Forest fires can be devastating. The Great Fire of 1910 -- possibly the worst forest fire in U.S. history -- roared through Idaho and Montana, wiping out as much as 3 million acres (12,000 sq km) of timber. Yet we now understand that these fires clear a path for new plants to flourish, thriving in the open sunlight and newly enriched soil. The benefits extend to the animal world, as well. In fact, some insects actually seek this charred landscape to begin their new families.
Of special interest is the Melanophila (mell-ann-AH-fill-a) beetle. Its name means "black-loving" because the beetle likes freshly burned, blackened wood, where the female lays her eggs. Often the charred wood is still hot and smoldering when the beetles arrive. This curious (and dangerous) behavior even has a name: pyrophilic or "fireloving." Dozens of pyrophilic insect species, including certain species of flies and wasps, will often move into the devastated area along with the beetles.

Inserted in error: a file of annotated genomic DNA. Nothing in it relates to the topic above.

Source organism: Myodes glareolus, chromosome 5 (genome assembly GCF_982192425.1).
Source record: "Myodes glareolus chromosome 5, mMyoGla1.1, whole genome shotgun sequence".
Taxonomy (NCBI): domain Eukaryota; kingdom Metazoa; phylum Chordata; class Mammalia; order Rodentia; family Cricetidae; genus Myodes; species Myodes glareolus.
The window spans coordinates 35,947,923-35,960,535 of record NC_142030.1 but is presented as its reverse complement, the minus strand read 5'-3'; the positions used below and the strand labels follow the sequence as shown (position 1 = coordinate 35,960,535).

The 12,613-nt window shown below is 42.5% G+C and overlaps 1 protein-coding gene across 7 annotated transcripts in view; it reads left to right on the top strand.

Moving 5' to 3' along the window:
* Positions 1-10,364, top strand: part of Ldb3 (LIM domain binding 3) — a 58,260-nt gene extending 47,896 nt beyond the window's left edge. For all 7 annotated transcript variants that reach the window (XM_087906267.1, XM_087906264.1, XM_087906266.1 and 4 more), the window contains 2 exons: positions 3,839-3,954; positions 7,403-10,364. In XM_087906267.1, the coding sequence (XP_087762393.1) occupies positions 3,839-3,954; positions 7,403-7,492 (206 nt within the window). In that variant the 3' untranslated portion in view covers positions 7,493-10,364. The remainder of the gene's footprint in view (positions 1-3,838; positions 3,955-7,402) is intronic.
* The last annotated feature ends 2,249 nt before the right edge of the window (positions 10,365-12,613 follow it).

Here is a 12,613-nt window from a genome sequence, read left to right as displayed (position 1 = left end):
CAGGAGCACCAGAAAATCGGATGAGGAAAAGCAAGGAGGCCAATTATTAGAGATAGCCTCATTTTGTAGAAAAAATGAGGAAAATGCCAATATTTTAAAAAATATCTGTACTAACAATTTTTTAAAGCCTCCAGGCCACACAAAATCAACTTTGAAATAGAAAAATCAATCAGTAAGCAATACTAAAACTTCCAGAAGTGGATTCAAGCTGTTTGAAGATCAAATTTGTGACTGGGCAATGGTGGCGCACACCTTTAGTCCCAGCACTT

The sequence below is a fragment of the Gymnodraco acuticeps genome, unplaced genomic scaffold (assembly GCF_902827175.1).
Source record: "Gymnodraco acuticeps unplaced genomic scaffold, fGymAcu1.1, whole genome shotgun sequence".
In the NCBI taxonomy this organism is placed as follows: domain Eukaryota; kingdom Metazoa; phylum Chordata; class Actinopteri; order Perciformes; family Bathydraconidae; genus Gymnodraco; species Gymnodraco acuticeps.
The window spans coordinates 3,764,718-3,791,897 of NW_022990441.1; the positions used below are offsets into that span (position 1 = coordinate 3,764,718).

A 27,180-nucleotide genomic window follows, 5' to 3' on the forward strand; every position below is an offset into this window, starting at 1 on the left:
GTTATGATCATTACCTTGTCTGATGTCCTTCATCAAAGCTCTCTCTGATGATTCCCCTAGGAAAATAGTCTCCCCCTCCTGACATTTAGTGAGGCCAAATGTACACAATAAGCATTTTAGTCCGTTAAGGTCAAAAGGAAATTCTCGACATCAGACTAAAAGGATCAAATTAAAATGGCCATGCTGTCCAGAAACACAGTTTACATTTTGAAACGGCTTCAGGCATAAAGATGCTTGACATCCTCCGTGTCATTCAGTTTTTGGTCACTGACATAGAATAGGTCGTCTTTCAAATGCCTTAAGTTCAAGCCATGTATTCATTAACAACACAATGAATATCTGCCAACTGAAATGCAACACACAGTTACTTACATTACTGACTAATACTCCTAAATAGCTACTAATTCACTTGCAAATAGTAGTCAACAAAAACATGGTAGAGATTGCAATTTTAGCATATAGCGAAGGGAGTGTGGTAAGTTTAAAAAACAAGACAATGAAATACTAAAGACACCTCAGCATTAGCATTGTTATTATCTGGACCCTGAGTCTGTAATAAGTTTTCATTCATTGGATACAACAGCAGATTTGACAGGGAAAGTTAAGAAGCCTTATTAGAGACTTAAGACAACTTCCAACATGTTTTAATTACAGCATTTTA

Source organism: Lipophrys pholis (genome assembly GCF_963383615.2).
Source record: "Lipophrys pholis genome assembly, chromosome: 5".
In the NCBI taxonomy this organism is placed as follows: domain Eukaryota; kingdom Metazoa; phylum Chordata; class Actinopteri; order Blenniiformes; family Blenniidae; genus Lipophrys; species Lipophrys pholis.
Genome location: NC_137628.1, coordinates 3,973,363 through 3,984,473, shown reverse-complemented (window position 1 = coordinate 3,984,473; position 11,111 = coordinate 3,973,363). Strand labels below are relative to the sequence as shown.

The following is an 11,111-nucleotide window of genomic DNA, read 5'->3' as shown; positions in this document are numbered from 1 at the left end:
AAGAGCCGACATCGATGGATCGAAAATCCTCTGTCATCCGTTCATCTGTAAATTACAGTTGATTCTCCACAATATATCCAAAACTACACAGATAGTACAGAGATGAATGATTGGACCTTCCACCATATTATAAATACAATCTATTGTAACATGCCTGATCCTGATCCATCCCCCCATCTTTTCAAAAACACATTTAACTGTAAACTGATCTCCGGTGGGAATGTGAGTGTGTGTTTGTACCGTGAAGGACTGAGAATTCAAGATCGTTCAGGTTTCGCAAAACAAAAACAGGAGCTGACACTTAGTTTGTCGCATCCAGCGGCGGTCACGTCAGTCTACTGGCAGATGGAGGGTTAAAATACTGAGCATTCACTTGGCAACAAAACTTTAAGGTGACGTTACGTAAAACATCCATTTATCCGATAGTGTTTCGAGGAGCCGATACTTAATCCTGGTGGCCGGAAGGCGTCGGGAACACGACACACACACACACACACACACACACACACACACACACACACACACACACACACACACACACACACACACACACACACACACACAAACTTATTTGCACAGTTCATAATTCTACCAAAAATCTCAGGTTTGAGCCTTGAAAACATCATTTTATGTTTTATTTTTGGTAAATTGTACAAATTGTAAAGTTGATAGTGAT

Two design features help the Melanophila beetle find its way to a fire and avoid flying embers once it gets there. First, super-sensitive antennae can "smell" or detect just a few parts per billion of smoke particles in the air. This is equivalent to sensing a single drop of chemical in a 10,000 gallon (38 kl) swimming pool. A second feature is specialized infrared sensors that can detect heat radiation from distant forest fires.
[Read the rest of the article at Answers in Genesis.]